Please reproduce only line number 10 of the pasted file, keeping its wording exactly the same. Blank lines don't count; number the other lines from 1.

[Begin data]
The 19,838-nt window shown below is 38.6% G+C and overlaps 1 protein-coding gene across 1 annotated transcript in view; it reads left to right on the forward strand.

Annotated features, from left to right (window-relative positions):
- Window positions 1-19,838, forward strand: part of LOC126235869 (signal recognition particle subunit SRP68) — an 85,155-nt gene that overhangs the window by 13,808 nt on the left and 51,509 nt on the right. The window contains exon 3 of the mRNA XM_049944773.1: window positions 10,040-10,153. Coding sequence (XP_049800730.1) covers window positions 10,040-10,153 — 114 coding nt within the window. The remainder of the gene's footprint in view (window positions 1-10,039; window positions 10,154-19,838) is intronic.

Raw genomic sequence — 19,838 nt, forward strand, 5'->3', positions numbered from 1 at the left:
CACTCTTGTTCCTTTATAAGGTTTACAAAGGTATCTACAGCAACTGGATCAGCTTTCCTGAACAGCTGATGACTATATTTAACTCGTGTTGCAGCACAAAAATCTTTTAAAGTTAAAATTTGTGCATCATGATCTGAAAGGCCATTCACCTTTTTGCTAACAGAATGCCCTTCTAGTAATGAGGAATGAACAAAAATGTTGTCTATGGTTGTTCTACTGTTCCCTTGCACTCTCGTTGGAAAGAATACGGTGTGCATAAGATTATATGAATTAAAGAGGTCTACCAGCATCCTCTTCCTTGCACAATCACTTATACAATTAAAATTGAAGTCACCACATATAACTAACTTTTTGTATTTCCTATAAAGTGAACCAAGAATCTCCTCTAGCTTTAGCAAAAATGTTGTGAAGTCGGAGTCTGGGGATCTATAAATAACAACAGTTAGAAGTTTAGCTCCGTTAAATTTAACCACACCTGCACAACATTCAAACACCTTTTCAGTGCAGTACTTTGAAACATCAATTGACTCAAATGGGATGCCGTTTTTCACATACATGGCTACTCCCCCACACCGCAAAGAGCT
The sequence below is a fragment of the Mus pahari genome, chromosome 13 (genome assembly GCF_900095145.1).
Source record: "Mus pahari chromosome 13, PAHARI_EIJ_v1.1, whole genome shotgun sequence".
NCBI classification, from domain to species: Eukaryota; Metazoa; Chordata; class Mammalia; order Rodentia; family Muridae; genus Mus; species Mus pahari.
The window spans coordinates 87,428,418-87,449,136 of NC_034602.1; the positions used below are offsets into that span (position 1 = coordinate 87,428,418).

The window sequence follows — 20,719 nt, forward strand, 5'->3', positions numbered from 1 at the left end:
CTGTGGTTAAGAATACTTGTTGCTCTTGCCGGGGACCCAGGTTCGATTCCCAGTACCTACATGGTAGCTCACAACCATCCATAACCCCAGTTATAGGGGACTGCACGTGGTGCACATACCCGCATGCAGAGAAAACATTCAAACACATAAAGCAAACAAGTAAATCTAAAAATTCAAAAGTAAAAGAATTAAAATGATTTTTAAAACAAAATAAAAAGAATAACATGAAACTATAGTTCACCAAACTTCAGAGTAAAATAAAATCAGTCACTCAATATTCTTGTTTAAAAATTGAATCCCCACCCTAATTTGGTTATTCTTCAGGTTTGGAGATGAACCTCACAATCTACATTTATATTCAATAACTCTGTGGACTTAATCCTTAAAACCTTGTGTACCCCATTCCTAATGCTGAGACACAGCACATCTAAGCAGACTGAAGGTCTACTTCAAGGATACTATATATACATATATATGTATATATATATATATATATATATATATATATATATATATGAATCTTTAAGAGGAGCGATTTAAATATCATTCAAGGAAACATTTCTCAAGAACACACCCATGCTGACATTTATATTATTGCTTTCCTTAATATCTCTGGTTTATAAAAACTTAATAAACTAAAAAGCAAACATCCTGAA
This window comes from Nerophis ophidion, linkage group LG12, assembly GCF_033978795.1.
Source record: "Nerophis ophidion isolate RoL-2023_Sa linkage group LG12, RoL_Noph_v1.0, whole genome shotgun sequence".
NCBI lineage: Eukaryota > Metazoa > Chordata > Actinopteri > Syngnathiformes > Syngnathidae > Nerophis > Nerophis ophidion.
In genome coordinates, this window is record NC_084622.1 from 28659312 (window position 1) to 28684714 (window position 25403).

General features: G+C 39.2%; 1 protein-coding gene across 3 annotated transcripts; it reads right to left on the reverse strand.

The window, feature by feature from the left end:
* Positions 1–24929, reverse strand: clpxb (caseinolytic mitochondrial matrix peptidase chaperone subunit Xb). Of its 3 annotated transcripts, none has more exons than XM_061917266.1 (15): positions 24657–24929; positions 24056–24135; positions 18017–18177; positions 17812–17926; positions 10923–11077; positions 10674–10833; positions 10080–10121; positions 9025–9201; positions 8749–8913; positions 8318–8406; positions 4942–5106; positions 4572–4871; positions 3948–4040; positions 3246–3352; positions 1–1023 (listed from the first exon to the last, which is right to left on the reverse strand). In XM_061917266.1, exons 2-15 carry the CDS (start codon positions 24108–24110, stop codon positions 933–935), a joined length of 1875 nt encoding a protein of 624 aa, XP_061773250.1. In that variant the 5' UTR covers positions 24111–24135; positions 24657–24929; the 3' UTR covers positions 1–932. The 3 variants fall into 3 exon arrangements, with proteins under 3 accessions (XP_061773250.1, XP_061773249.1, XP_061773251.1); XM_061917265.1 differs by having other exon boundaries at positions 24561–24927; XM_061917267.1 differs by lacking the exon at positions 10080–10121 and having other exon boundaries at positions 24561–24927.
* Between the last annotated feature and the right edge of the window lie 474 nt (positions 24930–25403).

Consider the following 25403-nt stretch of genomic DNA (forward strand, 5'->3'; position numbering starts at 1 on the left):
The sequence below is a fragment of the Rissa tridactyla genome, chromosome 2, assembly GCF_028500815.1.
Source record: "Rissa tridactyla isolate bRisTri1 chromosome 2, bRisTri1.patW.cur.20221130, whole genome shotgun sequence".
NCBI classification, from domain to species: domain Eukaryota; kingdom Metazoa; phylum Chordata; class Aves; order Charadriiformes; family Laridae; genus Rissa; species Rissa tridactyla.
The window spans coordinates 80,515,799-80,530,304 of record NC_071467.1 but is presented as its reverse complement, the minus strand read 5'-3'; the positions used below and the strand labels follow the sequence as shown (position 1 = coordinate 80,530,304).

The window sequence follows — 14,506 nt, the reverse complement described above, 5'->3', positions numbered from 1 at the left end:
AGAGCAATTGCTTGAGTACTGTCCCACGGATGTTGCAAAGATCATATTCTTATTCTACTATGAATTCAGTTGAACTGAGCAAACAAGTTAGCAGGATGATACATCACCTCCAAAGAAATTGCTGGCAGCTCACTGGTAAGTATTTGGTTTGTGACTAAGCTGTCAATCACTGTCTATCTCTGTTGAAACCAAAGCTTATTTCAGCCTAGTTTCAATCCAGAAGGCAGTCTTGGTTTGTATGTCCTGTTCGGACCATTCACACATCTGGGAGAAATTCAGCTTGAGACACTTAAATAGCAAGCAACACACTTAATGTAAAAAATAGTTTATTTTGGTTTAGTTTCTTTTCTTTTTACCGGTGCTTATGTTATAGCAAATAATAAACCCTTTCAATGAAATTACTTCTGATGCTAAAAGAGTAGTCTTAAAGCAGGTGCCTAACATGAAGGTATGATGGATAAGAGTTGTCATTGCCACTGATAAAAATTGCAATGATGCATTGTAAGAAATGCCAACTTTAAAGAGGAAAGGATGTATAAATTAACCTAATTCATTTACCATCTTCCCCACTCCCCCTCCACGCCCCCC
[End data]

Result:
The window sequence follows — 20,719 nt, forward strand, 5'->3', positions numbered from 1 at the left end: